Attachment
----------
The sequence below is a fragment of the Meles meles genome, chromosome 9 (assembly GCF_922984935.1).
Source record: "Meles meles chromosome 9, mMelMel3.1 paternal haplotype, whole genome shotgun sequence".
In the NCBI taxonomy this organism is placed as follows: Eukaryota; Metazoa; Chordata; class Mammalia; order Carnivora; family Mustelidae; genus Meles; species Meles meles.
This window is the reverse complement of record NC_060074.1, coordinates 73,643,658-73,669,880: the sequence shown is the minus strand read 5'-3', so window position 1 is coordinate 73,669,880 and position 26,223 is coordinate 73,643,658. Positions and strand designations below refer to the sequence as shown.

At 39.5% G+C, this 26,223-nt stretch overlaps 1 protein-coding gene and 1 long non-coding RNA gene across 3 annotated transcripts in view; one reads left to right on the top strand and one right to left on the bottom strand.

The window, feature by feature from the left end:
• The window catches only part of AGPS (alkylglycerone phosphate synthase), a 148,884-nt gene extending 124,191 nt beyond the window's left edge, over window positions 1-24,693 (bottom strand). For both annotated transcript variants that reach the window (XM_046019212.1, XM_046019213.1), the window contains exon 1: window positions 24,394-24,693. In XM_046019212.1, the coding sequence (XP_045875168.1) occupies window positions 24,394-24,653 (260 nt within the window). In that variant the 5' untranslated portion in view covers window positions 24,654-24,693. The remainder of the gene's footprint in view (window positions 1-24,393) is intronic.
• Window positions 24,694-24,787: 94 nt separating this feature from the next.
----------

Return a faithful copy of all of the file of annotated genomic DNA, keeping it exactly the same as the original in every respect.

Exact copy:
The sequence below is a fragment of the Meles meles genome, chromosome 9 (assembly GCF_922984935.1).
Source record: "Meles meles chromosome 9, mMelMel3.1 paternal haplotype, whole genome shotgun sequence".
In the NCBI taxonomy this organism is placed as follows: Eukaryota; Metazoa; Chordata; class Mammalia; order Carnivora; family Mustelidae; genus Meles; species Meles meles.
This window is the reverse complement of record NC_060074.1, coordinates 73,643,658-73,669,880: the sequence shown is the minus strand read 5'-3', so window position 1 is coordinate 73,669,880 and position 26,223 is coordinate 73,643,658. Positions and strand designations below refer to the sequence as shown.

At 39.5% G+C, this 26,223-nt stretch overlaps 1 protein-coding gene and 1 long non-coding RNA gene across 3 annotated transcripts in view; one reads left to right on the top strand and one right to left on the bottom strand.

The window, feature by feature from the left end:
• The window catches only part of AGPS (alkylglycerone phosphate synthase), a 148,884-nt gene extending 124,191 nt beyond the window's left edge, over window positions 1-24,693 (bottom strand). For both annotated transcript variants that reach the window (XM_046019212.1, XM_046019213.1), the window contains exon 1: window positions 24,394-24,693. In XM_046019212.1, the coding sequence (XP_045875168.1) occupies window positions 24,394-24,653 (260 nt within the window). In that variant the 5' untranslated portion in view covers window positions 24,654-24,693. The remainder of the gene's footprint in view (window positions 1-24,393) is intronic.
• Window positions 24,694-24,787: 94 nt separating this feature from the next.